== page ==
To implement strategy and policy effectively, governments must develop the capability to recognize change as it emerges, respond to it rapidly, and iteratively learn from each response. Technology will be a key enabler, opening a path to more adaptive government systems.
The path forward will mirror the advance from paper highway maps to the modern GPS systems now commonly used by drivers worldwide. Today’s GPS programmes continually gather data to reveal changing conditions along your planned route and offer the best alternatives, so you can effectively navigate around traffic jams or other adverse conditions.
In much the same way, the adaptive systems driving government action capitalize on a data-saturated environment to capture real-time insight into how a given strategy or policy is actually performing. Applying these capabilities, governments can engage in iterative policy experimentation, learning and refinement within greatly accelerated cycles.
The principal means of these new systems include internet of things and artificial intelligence-driven analytics that distill flows of data to illuminate the specific impacts of policy choices – including their second-order effects. Over time, data capture can become integral to the design of policy itself.
Economic ecosystems are another prime example of highly adaptive systems. Many countries will find it difficult, if not impossible, to cultivate all the capabilities required to effectively adapt to their rapidly changing environment while working in isolation.
A practical alternative to traditional industrial policy focused on sectors or technologies is to actively enable new economic ecosystems that bring together the diverse capabilities and expertise required to address increasingly complex challenges.
The power of ecosystems is already proven. In China, policies that support entire ecosystems in 17 National Innovation Demonstration Zones are beginning to pay off – with at least 13 tech unicorns emerging in China this year vs. four in 2014, and virtually none before that.
Throughout the world, in fact, the high-tech industry, higher education institutions and venture capitalists tend to recognize their interdependence, and so form strong communities of self-interest which are, in essence, ecosystems that foster the healthy ‘coo-petition’ of ideas and solutions.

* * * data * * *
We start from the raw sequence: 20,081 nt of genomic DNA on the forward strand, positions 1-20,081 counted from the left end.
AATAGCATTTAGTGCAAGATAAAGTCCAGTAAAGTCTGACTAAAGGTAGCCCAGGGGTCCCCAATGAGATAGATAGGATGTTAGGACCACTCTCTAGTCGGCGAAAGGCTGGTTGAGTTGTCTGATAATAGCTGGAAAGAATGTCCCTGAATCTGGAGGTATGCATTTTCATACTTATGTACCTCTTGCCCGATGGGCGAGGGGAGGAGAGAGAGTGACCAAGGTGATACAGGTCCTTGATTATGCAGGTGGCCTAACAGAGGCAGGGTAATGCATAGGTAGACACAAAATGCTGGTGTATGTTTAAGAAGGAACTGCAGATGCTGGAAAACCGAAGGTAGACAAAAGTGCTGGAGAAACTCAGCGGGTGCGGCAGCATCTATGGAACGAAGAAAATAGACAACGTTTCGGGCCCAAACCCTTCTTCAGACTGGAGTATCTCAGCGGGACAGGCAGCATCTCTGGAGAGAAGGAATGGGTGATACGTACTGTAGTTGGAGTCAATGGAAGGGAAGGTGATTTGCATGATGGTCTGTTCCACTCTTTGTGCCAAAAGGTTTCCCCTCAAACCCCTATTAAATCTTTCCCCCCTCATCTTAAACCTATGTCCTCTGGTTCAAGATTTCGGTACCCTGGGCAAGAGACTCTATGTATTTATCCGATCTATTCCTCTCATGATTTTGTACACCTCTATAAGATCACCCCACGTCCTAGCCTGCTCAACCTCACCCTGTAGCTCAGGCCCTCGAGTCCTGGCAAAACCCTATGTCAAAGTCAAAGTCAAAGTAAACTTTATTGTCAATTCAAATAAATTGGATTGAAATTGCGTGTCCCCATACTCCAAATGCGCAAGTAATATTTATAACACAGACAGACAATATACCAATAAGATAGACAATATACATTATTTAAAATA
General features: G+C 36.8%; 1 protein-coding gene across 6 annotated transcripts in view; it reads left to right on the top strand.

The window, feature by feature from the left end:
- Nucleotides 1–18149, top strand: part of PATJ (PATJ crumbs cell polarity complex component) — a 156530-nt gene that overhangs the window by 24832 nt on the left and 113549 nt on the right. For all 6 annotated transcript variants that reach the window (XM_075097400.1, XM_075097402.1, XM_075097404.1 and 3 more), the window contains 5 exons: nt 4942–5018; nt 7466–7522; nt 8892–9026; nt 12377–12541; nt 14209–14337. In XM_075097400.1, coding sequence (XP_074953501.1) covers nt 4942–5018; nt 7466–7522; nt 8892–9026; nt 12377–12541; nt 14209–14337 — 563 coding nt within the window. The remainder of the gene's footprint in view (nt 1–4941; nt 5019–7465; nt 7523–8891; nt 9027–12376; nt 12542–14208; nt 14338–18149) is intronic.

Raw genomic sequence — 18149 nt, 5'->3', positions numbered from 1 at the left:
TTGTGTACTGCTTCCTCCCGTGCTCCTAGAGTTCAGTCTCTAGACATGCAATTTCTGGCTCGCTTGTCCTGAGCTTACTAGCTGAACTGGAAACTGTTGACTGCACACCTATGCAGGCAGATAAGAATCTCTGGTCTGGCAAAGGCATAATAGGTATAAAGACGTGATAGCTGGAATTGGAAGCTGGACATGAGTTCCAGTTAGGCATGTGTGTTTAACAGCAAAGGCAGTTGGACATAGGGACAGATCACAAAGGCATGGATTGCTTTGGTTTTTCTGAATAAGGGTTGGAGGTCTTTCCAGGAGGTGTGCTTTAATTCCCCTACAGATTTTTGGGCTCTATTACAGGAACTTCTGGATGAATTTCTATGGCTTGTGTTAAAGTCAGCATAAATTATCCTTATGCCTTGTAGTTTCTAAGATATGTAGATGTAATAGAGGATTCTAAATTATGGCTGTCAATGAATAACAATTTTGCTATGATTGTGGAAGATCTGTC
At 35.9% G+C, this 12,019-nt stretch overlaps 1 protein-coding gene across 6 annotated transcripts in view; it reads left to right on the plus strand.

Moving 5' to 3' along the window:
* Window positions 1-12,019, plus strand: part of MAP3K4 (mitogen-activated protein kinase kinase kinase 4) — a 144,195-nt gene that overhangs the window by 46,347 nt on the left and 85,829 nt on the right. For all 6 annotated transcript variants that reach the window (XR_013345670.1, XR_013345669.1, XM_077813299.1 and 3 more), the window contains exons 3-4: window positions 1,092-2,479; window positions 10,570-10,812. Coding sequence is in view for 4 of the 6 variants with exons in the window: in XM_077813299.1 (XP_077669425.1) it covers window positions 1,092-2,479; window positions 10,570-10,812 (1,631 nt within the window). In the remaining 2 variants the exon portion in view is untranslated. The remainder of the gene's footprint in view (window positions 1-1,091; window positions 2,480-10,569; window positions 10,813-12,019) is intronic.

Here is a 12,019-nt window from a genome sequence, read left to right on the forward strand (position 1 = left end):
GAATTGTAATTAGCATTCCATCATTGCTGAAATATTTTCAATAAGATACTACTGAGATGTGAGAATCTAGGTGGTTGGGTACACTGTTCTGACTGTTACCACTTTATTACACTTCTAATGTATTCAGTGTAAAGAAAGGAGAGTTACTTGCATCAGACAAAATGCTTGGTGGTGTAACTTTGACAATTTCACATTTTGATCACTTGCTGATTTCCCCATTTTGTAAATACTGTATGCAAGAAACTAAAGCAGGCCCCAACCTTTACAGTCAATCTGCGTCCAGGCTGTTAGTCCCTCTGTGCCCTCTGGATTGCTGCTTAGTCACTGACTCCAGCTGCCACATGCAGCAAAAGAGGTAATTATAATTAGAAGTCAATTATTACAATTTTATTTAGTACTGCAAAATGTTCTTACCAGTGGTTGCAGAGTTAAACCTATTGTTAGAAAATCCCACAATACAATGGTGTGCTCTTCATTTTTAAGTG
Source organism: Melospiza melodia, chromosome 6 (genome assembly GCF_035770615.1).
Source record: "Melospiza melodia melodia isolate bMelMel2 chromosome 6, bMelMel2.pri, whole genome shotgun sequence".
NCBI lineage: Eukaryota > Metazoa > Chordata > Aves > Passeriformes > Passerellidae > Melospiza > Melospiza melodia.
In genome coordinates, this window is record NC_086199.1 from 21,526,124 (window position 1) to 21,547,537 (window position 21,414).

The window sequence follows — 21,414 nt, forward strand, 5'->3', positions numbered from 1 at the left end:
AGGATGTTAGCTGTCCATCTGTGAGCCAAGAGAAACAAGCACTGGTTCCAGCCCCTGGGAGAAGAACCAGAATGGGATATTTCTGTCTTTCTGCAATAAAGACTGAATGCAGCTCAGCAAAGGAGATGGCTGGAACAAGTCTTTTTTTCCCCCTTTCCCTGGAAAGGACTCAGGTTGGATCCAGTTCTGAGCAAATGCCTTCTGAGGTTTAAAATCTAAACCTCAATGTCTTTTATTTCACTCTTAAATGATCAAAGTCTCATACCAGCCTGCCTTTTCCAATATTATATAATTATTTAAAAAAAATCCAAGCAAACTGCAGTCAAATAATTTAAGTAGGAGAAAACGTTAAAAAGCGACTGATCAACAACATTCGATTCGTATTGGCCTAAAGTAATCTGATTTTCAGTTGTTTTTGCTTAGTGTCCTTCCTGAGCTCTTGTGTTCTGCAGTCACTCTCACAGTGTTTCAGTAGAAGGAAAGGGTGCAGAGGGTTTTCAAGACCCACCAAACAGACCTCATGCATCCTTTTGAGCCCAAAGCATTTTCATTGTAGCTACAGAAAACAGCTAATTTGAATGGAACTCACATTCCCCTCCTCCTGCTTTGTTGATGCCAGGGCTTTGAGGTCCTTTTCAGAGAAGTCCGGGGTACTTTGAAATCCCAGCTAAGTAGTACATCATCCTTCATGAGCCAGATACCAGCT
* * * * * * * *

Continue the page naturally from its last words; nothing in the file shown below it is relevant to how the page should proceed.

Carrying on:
By emulating such precedents, governments can demonstrate that collaboration in ecosystems is a requirement of enhanced competitiveness, no longer merely an alternative.
For governments to be effective going forward, the people who execute policy must make varied, nuanced, and consequential choices, quickly, in response to rapidly changing conditions. Such choices simply cannot be governed by rigid policies and lowest common denominator thinking.
On the other hand, inviting people away from the centres of control to make their own choices based solely on gut feelings will inevitably lead to fragmented effort and outcomes that are at best uncertain. The solution is to distribute decision making further out from the traditional centres of control, while rapidly building requisite new skills and behaviours, and guiding and augmenting human decision making with new technologies, processes, rules, and analytics.
The most successful examples of adaptive government will make full and effective use of virtual and augmented reality based micro-learning, gamified learning systems, and artificial intelligence to enable personnel to execute their job in ways that benefit from having the necessary data to adapt in real time – just as modern GPS systems warn drivers of obstacles along their planned route and offer alternatives.
In sum, adaptive systems combined with people capable and empowered to adapt will enable governments to sense when course correction is required and drive informed, effective responses to ongoing short-term disruption.